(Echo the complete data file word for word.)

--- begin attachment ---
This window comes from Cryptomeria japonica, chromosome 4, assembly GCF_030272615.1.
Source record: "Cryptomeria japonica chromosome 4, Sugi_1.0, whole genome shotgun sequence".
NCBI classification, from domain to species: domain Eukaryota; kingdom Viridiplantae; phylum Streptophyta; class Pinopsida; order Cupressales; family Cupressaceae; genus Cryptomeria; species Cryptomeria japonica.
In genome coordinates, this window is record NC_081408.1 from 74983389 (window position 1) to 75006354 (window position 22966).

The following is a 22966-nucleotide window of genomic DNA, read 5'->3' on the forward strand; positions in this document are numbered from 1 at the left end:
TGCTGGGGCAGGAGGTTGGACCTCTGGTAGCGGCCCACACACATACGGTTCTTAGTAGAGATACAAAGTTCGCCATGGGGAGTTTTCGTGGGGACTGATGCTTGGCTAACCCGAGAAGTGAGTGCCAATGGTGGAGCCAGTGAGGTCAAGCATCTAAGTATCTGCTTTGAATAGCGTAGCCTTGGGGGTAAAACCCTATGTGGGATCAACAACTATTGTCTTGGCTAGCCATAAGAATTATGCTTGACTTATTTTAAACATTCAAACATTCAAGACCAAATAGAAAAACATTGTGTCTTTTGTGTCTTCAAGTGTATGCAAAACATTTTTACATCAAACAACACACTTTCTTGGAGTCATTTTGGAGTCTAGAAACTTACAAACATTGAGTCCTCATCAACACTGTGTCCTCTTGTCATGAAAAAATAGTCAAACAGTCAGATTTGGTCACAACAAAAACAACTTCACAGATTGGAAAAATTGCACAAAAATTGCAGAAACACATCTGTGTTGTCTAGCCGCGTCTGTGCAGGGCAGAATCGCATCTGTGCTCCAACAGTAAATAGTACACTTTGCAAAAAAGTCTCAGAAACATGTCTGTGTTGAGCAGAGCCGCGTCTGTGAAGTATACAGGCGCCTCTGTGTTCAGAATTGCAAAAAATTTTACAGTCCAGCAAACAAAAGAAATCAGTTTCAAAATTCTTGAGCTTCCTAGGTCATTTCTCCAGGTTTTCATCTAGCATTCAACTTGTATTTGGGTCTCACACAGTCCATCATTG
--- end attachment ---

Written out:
This window comes from Cryptomeria japonica, chromosome 4, assembly GCF_030272615.1.
Source record: "Cryptomeria japonica chromosome 4, Sugi_1.0, whole genome shotgun sequence".
NCBI classification, from domain to species: domain Eukaryota; kingdom Viridiplantae; phylum Streptophyta; class Pinopsida; order Cupressales; family Cupressaceae; genus Cryptomeria; species Cryptomeria japonica.
In genome coordinates, this window is record NC_081408.1 from 74983389 (window position 1) to 75006354 (window position 22966).

The following is a 22966-nucleotide window of genomic DNA, read 5'->3' on the forward strand; positions in this document are numbered from 1 at the left end:
TGCTGGGGCAGGAGGTTGGACCTCTGGTAGCGGCCCACACACATACGGTTCTTAGTAGAGATACAAAGTTCGCCATGGGGAGTTTTCGTGGGGACTGATGCTTGGCTAACCCGAGAAGTGAGTGCCAATGGTGGAGCCAGTGAGGTCAAGCATCTAAGTATCTGCTTTGAATAGCGTAGCCTTGGGGGTAAAACCCTATGTGGGATCAACAACTATTGTCTTGGCTAGCCATAAGAATTATGCTTGACTTATTTTAAACATTCAAACATTCAAGACCAAATAGAAAAACATTGTGTCTTTTGTGTCTTCAAGTGTATGCAAAACATTTTTACATCAAACAACACACTTTCTTGGAGTCATTTTGGAGTCTAGAAACTTACAAACATTGAGTCCTCATCAACACTGTGTCCTCTTGTCATGAAAAAATAGTCAAACAGTCAGATTTGGTCACAACAAAAACAACTTCACAGATTGGAAAAATTGCACAAAAATTGCAGAAACACATCTGTGTTGTCTAGCCGCGTCTGTGCAGGGCAGAATCGCATCTGTGCTCCAACAGTAAATAGTACACTTTGCAAAAAAGTCTCAGAAACATGTCTGTGTTGAGCAGAGCCGCGTCTGTGAAGTATACAGGCGCCTCTGTGTTCAGAATTGCAAAAAATTTTACAGTCCAGCAAACAAAAGAAATCAGTTTCAAAATTCTTGAGCTTCCTAGGTCATTTCTCCAGGTTTTCATCTAGCATTCAACTTGTATTTGGGTCTCACACAGTCCATCATTG